4. Mental Health. The human mind loves to learn. We were endowed with incredible potential for learning new things. Not only does learning help us to gain new knowledge and insights, but it also brings a renewed sense of excitement to our lives. A life that is static and intellectually unchallenging can quickly become boring. Learning keeps our minds active and alert which helps prevent mental atrophy. You know the old saying, use it or lose it. We should also exercise discretion with regard to what we learn. Not all knowledge is beneficial. The quality of our life is directly influenced by what we focus on. When it comes to learning, stick with topics that add value to your life and avoid anything that might undermine your personal standards or taint your views.
5. Stay Healthy. Never take your health for granted. The quality of your life will suffer dramatically if you lose your health. Always give adequate attention to your physical self. That means getting regular exercise and quality nutrition. It also means maintaining a reasonable approach to things like alcohol and caffeine. Remember, balance is a common denominator here. Overindulgence of food and or alcohol can quickly destroy the quality of your life, so be reasonable.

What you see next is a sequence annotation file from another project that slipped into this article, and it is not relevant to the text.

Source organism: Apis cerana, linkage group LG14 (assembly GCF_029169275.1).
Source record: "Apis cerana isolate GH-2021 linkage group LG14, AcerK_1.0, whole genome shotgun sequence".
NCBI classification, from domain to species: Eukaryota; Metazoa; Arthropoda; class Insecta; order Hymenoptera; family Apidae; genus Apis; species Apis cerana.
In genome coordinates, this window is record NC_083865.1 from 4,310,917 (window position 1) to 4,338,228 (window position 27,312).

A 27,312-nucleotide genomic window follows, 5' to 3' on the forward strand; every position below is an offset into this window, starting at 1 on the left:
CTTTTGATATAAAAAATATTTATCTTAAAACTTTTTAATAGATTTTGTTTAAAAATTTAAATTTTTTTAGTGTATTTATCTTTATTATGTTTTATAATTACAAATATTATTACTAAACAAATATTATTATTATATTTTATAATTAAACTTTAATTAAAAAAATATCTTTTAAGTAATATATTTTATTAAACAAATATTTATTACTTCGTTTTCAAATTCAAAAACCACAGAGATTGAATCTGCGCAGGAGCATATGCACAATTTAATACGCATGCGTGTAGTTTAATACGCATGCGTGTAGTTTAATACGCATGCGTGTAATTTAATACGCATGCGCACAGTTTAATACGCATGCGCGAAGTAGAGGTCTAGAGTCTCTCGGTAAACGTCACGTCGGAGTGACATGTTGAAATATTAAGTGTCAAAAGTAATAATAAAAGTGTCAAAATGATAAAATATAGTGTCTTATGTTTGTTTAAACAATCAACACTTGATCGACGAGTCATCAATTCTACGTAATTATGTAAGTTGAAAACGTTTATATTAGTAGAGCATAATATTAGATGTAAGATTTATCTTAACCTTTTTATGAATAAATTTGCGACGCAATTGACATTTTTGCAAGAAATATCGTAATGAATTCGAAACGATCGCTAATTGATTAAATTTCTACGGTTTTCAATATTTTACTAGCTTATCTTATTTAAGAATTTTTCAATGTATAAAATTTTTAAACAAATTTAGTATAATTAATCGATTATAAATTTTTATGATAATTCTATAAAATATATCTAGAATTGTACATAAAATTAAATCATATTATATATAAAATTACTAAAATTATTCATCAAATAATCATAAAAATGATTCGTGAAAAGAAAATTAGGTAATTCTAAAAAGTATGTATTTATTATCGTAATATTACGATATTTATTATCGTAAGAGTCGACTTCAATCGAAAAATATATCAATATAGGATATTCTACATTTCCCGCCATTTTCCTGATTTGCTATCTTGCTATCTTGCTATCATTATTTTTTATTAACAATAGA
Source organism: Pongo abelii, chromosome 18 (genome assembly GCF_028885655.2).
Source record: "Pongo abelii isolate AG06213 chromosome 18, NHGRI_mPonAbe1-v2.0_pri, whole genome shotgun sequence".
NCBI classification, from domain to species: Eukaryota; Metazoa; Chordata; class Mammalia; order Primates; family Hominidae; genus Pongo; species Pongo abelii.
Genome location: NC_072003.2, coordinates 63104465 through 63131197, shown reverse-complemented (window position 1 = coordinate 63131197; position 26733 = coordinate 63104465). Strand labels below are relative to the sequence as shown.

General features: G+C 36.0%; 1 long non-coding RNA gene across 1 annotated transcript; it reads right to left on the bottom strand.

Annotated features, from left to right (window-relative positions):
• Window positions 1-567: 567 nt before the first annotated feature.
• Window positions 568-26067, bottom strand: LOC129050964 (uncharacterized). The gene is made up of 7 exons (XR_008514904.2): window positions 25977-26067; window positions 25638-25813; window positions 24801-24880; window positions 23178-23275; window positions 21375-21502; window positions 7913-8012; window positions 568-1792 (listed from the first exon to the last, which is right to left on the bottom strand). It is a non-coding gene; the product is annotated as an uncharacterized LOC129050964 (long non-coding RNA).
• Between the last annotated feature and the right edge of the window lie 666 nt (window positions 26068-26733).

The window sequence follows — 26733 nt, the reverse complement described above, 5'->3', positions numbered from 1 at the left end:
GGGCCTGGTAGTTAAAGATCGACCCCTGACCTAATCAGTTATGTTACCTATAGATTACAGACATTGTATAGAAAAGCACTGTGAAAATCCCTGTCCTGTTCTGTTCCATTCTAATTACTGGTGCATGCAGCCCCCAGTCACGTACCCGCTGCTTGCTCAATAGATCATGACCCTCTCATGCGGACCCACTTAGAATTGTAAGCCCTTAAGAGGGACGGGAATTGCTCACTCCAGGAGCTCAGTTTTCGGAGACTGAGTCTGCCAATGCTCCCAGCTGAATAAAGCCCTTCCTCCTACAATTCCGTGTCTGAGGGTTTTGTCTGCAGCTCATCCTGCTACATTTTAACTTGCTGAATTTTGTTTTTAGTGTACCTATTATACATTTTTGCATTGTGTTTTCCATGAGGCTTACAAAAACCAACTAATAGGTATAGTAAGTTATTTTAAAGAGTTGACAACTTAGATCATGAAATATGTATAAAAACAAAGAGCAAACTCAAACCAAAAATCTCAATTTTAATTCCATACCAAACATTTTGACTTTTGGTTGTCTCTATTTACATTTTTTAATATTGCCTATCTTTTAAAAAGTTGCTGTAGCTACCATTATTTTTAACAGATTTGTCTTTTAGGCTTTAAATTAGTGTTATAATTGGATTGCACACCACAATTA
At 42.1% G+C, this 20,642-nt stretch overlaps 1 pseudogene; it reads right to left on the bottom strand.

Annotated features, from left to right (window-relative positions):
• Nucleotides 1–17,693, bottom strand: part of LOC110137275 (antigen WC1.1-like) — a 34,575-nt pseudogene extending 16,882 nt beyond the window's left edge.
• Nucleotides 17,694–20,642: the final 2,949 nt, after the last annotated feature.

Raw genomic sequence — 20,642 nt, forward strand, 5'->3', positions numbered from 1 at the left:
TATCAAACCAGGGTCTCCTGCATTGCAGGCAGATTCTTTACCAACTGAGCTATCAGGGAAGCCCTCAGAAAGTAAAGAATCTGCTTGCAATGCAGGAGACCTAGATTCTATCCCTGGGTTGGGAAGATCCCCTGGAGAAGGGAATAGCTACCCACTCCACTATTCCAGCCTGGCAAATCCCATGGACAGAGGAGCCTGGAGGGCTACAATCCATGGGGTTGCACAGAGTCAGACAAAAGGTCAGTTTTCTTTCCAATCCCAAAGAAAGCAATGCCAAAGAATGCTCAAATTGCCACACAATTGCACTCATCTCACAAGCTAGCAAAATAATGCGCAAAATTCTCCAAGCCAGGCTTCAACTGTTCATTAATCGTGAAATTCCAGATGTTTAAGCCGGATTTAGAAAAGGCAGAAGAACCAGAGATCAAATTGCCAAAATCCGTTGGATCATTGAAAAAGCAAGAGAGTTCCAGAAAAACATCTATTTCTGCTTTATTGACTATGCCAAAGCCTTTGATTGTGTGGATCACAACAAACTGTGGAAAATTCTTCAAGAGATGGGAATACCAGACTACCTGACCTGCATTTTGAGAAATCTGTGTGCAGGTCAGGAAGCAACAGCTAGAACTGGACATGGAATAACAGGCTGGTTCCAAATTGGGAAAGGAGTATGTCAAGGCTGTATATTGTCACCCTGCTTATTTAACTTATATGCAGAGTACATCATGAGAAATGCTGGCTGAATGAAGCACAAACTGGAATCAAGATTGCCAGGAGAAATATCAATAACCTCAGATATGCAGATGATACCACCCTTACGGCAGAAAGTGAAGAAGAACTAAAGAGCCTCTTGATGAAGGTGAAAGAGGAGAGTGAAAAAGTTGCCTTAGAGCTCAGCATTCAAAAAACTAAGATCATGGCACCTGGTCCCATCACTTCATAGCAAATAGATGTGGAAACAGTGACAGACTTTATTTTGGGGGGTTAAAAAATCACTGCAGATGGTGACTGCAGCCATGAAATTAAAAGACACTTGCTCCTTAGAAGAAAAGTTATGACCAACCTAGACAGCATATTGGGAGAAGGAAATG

6. Keep Money in its Place. We already acknowledged that money can make life more comfortable and less stressful. But putting too much emphasis on making money can destabilize the other areas of life. Don’t be a slave to money. You can’t buy meaningful relationships, good health, spirituality or good mental health. Money is not the most important thing in life so keep it in its place.
7. Cultivate a Kind and Caring Disposition. A self-centered life is not a satisfying experience. The more you work to add value to the lives of others, the more rewarding your own life will be. Reinforce this by cultivating an attitude of gratitude. The more you do this, the more you will have in your life to be grateful for. Adding value and being grateful will counteract unwanted selfish tendencies.
The reason that happiness can seem illusive is because it is a bi-product of serving others. And isn’t the whole idea behind “The Good Life” to be happy? Indeed, a happy life is truly a good life.
What would you add to this list?
Feel free to comment.